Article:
“Not all good.” He smiled thinly. “You'll see it more when you get older. But I've never met someone who was all good—and the ones who seemed it at first sometimes turn out to be the worst of the lot. The prince who smiles and laughs and keeps peace with everyone seems good, but he will send a man to his death for nothing, should that man cross him.” The wizard paused for a long moment, clasping his hands in front of his face, his mask of a smile for the moment gone. “They do evil in the name of good. Those are the worst of them; who believe they are righteous. At least a highwayman admits he is stealing.”


Adara paused, watching him carefully. “Why does a spirit of darkness look to the light?”
“We all are attracted to that which we do not have,” The Dead Spirit replied quietly as he washed the dirt out of the wound, letting her blood stream away into the blackness of the cavern beyond. “The moth emerges from its dark cocoon to seek the flame.”
“You could have light,” Adara murmured.
“As the moth can,” the Spirit said. “And it is destroyed.”


“You idiot!” Chester thundered, huge voice defying his small frame. “He's dying for you, and you still can't believe him? He's never wanted to hurt you, Alice!”
“How would you even know?” she sobbed, jerking away. “You've never been there!”
“I've always been there!” Chester caught her again, and she could've sworn his skinny fingers were claws. “As much as he has. And let me tell you something, Alice. If he dies, you're going to die, whether at the hands of the queen and her lot or when that medicine 'saves' you. He's Quinn, he's Hatter, and he has never hurt you.” Chester forced her to look at the fading, stumbling, dying warrior still in the street. “She's not the one killing him, Alice! You are!”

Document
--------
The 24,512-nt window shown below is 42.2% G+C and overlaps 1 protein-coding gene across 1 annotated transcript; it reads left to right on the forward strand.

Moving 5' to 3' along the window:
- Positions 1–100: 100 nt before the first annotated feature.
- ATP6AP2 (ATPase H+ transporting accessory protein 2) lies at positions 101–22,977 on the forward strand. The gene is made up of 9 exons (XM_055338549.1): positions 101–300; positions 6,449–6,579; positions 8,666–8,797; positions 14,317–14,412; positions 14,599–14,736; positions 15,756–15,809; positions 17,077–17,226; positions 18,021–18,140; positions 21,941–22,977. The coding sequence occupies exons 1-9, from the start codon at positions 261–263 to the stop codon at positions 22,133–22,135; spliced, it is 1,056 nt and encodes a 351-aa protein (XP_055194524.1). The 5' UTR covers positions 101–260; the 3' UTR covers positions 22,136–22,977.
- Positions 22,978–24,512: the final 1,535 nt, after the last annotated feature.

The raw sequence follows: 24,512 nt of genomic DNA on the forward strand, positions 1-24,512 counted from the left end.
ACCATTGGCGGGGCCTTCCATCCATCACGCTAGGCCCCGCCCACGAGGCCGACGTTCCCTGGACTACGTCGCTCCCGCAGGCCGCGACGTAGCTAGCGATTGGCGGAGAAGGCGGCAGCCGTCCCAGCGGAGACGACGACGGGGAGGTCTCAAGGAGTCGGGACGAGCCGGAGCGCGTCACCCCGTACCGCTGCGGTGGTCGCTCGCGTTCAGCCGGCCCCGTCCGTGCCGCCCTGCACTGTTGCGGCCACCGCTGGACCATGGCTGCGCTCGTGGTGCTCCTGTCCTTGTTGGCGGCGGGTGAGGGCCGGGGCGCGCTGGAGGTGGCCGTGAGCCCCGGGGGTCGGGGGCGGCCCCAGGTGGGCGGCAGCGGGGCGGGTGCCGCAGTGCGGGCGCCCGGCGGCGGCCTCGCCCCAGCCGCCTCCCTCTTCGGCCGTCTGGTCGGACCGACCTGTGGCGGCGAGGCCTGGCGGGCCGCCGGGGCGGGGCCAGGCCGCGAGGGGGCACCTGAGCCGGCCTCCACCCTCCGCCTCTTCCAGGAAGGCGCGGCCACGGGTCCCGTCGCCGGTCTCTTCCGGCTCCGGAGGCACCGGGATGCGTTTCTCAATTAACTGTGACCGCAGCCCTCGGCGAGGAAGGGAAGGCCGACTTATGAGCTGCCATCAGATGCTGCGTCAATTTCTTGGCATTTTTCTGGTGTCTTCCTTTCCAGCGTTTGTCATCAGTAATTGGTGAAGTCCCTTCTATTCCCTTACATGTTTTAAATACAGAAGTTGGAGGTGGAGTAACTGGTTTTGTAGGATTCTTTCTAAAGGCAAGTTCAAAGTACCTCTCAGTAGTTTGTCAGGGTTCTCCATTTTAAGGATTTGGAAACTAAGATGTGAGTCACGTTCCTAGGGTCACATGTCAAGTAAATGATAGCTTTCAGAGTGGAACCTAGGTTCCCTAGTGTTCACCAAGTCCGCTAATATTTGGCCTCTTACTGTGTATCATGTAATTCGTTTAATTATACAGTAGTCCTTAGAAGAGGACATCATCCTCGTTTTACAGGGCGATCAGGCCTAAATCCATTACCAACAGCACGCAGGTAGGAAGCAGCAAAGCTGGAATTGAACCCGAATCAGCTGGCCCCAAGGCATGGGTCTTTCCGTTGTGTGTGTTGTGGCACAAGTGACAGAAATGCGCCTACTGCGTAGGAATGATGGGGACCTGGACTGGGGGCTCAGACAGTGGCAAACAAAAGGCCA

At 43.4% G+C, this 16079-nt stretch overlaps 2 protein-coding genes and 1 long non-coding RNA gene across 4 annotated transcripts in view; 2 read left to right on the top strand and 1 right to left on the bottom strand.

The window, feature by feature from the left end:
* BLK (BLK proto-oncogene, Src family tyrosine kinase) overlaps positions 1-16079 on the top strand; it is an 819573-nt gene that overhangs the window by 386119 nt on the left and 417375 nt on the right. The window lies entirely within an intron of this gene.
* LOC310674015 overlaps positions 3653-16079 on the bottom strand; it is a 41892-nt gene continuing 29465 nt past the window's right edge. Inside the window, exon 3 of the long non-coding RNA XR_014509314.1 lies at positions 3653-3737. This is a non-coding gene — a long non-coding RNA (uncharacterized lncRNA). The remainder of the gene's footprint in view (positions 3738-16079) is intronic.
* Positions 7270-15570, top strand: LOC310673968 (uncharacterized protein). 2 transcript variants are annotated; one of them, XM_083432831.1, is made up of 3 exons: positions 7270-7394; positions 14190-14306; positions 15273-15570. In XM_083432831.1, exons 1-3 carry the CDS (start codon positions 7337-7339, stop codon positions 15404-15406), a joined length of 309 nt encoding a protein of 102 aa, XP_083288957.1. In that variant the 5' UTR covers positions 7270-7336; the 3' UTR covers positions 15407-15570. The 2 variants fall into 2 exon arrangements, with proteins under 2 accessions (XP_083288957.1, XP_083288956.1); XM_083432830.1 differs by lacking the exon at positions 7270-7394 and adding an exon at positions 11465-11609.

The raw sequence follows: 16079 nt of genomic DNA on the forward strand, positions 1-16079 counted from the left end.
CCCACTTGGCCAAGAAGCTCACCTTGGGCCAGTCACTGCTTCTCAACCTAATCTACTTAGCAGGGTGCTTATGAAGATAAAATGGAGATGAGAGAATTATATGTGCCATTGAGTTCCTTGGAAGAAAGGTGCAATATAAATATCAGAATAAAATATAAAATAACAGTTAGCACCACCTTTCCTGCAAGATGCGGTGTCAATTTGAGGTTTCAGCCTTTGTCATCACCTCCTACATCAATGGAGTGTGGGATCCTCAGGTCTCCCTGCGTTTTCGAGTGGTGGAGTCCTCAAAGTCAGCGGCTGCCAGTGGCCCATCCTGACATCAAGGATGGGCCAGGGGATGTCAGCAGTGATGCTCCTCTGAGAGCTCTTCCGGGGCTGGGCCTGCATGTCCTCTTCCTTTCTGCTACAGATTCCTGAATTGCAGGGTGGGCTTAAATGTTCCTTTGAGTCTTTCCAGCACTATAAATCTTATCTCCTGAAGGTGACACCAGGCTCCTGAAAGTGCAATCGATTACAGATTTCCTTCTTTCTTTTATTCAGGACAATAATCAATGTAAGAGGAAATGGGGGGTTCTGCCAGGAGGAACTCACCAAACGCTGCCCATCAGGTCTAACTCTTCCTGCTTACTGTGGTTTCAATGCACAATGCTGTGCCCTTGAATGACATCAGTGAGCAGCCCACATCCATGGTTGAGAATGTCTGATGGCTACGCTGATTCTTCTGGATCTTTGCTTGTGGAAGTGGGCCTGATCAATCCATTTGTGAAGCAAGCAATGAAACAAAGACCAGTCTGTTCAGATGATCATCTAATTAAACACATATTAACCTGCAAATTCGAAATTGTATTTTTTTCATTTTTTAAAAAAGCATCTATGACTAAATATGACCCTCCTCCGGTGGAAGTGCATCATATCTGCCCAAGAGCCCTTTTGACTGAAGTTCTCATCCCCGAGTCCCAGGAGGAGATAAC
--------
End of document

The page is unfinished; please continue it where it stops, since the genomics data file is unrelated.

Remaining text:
Sometimes, only sometimes, she would see him once more, through the half-conscious fog of the sticky medicine Malise gave her, right before she fell asleep. He would come up the stairs quietly, appearing in the darkness like a ghost with a scarlet mark, so that neither Malise nor Kalida nor Eldon nor their master would know he was there. He would sit with her then, far closer than he did in the mornings or the afternoons—he would touch her hair, and hold her head in his lap, and she would smile up at him in a daze, and when he thought she was asleep, he would whisper things that she could never remember but loved so much to hear. But the feeling of his touch and his quiet voice would send her to sleep again, and when she awoke he'd be far away again, in the wooden chair that seemed a million miles from her bed.
She wanted to call him over to her again, to make him repeat the words that she could never remember until they were burned into her mind, tattooed onto her memories like the scarlet bird. But she didn't. She couldn't. It wouldn't mean anything if she did.


“Well, you have to fix it then.” Emily ventured cautiously. “You keep telling me everyone needs to be responsible for what they do, but if the good man being gone is bad than you need to be a good man too.”
“I could never be him.” The wizard shook his head. “I had too much darkness in me for too long.”
“But you don't have half as much darkness now,” she pointed out. “You do all sorts of nice things.”
“Just because I'm not lost right now doesn't mean I have a map.” He looked up at her with that same false smile. “But I'm alright, I swear. I just don't like to think about it much.”
She examined him. “You're lying.”
“Only halfway.” The smile faltered a little, but then he turned away. “But it's almost dinner. Come help in the kitchen.”